Massive Sectarian Slaughter in Iraq Raises Concern Among Arabs

Sectarian violence and PM Maliki's abusive grip on power may postpone an Arab League Summit scheduled for March in Baghdad

After coordinated attacks in Iraq killed at least 97 Iraqis and wounded another 348, authorities imposed a curfew in the northern-central Iraqi province of Salah al-Din.

That province saw three car bombs, killing four and wounding at least 21 people. The apparently synchronized attacks took place in 19 areas across the country, in a sign of heightened sectarian strife and now an expectedly harsh government crackdown.

In Baghdad, where at least 11 separate explosions took place, an annual Arab League summit is due to be held on March 29. Ali al-Shala, an Iraqi lawmaker, claimed the attacks aimed to derail the summit, which would be the first of its kind since 1990.

“These blasts are terrorist acts designed to give the impression that Iraq is not ready to host the summit,” said al-Shala, who is close to Prime Minister Nuri al-Maliki. “But these terrorist acts will not discourage Iraq from holding the summit as scheduled.”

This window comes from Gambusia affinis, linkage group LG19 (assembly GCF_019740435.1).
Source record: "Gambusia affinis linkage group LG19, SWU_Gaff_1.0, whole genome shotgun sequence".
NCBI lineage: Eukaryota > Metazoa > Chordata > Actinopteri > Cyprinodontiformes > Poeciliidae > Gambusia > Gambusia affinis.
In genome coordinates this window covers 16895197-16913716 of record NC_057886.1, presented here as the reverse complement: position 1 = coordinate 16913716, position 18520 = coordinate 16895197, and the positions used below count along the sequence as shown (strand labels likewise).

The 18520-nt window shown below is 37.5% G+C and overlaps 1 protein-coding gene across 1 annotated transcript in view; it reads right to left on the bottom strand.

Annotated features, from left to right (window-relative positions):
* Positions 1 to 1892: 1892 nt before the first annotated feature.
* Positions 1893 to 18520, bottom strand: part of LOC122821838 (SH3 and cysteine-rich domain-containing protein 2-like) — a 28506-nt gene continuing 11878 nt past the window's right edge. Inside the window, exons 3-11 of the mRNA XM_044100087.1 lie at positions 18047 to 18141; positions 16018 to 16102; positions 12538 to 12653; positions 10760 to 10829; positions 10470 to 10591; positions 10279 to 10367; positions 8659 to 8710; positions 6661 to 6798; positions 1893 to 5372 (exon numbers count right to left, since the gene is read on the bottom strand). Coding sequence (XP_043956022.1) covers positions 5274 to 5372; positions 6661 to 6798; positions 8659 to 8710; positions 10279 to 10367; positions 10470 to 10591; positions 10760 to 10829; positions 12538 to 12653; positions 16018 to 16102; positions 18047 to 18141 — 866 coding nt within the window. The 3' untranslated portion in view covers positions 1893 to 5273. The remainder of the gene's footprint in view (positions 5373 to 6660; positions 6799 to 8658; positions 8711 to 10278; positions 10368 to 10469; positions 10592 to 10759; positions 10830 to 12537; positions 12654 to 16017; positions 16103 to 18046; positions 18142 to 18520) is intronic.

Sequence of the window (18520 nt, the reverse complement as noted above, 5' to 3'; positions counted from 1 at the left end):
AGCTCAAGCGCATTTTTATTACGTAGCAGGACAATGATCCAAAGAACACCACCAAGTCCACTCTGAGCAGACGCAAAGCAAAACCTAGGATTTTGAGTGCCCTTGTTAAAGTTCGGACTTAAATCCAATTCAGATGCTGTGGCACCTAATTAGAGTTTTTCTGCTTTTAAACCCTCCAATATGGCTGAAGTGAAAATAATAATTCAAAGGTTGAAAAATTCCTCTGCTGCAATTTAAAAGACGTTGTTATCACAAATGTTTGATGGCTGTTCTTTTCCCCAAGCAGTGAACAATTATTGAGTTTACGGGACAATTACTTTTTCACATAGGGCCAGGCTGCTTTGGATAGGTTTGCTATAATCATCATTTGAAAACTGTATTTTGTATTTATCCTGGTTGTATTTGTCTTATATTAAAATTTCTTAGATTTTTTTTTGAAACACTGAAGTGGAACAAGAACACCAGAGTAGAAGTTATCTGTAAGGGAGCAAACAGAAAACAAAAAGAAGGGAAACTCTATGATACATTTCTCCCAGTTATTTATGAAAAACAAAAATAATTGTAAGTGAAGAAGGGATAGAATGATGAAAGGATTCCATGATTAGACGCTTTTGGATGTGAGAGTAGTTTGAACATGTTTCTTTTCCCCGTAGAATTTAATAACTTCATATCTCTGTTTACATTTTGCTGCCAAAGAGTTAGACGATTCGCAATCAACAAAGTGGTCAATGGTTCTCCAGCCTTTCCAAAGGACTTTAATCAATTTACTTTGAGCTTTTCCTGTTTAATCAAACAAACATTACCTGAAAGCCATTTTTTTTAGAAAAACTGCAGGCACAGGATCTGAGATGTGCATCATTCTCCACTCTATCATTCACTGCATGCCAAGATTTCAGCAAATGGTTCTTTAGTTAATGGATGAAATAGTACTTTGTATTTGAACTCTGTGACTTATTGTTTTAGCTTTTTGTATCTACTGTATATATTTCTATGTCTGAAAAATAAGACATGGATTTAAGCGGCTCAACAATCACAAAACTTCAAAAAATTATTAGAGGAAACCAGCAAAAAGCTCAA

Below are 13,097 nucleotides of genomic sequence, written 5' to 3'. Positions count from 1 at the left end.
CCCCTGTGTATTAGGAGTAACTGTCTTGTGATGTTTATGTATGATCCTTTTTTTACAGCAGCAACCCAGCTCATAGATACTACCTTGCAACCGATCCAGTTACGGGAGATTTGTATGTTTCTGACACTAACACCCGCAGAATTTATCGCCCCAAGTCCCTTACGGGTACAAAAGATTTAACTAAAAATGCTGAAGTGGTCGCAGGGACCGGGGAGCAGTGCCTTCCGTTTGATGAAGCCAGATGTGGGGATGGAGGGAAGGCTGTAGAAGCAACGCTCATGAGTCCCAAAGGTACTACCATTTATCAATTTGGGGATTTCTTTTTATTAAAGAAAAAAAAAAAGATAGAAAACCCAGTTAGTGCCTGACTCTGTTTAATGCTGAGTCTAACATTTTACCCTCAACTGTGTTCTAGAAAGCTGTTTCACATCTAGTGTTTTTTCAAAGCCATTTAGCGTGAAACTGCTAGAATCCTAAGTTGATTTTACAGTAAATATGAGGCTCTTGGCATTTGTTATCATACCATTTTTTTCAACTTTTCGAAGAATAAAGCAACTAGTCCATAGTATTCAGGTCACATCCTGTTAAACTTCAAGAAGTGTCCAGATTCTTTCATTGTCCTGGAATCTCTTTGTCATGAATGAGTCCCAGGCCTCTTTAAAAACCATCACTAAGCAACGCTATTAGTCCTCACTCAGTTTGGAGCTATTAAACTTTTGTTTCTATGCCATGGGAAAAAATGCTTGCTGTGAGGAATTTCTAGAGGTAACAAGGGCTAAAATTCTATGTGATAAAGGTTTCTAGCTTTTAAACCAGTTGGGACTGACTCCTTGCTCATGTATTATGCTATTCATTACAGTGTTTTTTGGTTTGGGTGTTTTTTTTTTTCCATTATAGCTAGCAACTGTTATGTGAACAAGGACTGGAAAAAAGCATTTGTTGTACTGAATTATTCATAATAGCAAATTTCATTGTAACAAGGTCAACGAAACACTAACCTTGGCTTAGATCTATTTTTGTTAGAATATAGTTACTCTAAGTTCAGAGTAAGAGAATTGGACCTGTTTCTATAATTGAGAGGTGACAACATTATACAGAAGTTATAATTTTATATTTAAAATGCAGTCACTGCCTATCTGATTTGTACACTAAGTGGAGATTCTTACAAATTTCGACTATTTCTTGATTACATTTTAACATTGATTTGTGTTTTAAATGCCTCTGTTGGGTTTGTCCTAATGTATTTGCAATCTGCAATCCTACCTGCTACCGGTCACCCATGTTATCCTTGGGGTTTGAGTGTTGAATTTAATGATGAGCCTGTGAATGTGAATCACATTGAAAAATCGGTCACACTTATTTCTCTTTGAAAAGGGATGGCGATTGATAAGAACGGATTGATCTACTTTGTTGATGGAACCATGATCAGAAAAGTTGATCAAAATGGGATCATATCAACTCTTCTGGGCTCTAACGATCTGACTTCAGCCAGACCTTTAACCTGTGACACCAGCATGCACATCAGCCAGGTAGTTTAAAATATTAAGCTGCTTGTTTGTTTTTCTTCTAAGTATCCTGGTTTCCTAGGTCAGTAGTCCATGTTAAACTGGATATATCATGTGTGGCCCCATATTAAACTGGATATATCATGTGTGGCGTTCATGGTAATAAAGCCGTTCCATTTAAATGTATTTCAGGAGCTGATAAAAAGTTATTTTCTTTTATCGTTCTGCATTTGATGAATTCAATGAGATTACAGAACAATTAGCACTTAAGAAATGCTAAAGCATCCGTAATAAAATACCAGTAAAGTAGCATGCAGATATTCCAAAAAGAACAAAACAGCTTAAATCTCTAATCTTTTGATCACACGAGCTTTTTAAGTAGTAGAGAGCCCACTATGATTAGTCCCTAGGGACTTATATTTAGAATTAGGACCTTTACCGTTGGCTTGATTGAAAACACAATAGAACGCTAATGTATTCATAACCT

Maliki, who has essentially become a U.S. supported dictator, has reportedly spent about $450 million on preparation for the summit, including security and infrastructure. And while Arab League leaders have voiced support for the summit, not a single Arab country has officially announced its participation for the meeting.

This is partly due to ongoing sectarian violence and probably also due in part to Maliki’s aggressive push to marginalize Sunni political opponents. Maliki has called for the arrest of his Sunni vice president, Tariq al-Hashemi, on trumped up charges of terrorism. Maliki has also had a falling out with his deputy, Saleh al-Mutlaq, who compared him to Saddam Hussein.

Some have said this and other acts targeting Sunnis prompted the bombings. “Al-Hashemi’s recent statements questioning the integrity of the Iraqi justice system have given the green light to terrorists to carry out their dastardly acts,” said the pro-Maliki parliamentarian al-Shala on Thursday.

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Author: John Glaser

John Glaser writes for Antiwar.com.